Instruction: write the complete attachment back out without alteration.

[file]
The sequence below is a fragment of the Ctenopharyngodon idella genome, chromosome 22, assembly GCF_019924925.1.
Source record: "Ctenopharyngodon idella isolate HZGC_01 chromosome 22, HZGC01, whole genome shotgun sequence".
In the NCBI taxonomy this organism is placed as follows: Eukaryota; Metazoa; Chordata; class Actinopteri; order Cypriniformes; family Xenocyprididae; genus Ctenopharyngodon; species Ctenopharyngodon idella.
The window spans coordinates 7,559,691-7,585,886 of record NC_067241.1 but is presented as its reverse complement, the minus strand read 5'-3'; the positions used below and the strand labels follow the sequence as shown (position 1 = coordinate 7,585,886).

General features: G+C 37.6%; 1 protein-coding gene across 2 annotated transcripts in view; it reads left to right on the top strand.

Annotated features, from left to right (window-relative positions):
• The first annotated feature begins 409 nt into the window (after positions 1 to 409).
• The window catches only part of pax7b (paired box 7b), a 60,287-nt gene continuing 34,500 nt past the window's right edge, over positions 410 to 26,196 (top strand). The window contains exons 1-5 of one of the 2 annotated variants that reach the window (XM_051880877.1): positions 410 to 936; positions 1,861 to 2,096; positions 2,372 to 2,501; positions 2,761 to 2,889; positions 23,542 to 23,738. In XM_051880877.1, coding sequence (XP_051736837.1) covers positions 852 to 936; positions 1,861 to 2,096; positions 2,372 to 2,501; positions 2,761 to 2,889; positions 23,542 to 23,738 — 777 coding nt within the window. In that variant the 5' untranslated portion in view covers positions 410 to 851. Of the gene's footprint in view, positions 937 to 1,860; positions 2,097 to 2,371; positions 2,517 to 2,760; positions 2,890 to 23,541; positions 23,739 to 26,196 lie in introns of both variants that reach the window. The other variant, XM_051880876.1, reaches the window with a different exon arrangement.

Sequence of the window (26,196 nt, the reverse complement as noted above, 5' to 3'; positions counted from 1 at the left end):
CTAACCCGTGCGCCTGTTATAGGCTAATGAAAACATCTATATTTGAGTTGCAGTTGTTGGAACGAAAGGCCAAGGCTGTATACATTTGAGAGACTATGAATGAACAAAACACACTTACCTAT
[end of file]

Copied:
The sequence below is a fragment of the Ctenopharyngodon idella genome, chromosome 22, assembly GCF_019924925.1.
Source record: "Ctenopharyngodon idella isolate HZGC_01 chromosome 22, HZGC01, whole genome shotgun sequence".
In the NCBI taxonomy this organism is placed as follows: Eukaryota; Metazoa; Chordata; class Actinopteri; order Cypriniformes; family Xenocyprididae; genus Ctenopharyngodon; species Ctenopharyngodon idella.
The window spans coordinates 7,559,691-7,585,886 of record NC_067241.1 but is presented as its reverse complement, the minus strand read 5'-3'; the positions used below and the strand labels follow the sequence as shown (position 1 = coordinate 7,585,886).

General features: G+C 37.6%; 1 protein-coding gene across 2 annotated transcripts in view; it reads left to right on the top strand.

Annotated features, from left to right (window-relative positions):
• The first annotated feature begins 409 nt into the window (after positions 1 to 409).
• The window catches only part of pax7b (paired box 7b), a 60,287-nt gene continuing 34,500 nt past the window's right edge, over positions 410 to 26,196 (top strand). The window contains exons 1-5 of one of the 2 annotated variants that reach the window (XM_051880877.1): positions 410 to 936; positions 1,861 to 2,096; positions 2,372 to 2,501; positions 2,761 to 2,889; positions 23,542 to 23,738. In XM_051880877.1, coding sequence (XP_051736837.1) covers positions 852 to 936; positions 1,861 to 2,096; positions 2,372 to 2,501; positions 2,761 to 2,889; positions 23,542 to 23,738 — 777 coding nt within the window. In that variant the 5' untranslated portion in view covers positions 410 to 851. Of the gene's footprint in view, positions 937 to 1,860; positions 2,097 to 2,371; positions 2,517 to 2,760; positions 2,890 to 23,541; positions 23,739 to 26,196 lie in introns of both variants that reach the window. The other variant, XM_051880876.1, reaches the window with a different exon arrangement.

Sequence of the window (26,196 nt, the reverse complement as noted above, 5' to 3'; positions counted from 1 at the left end):
CTAACCCGTGCGCCTGTTATAGGCTAATGAAAACATCTATATTTGAGTTGCAGTTGTTGGAACGAAAGGCCAAGGCTGTATACATTTGAGAGACTATGAATGAACAAAACACACTTACCTAT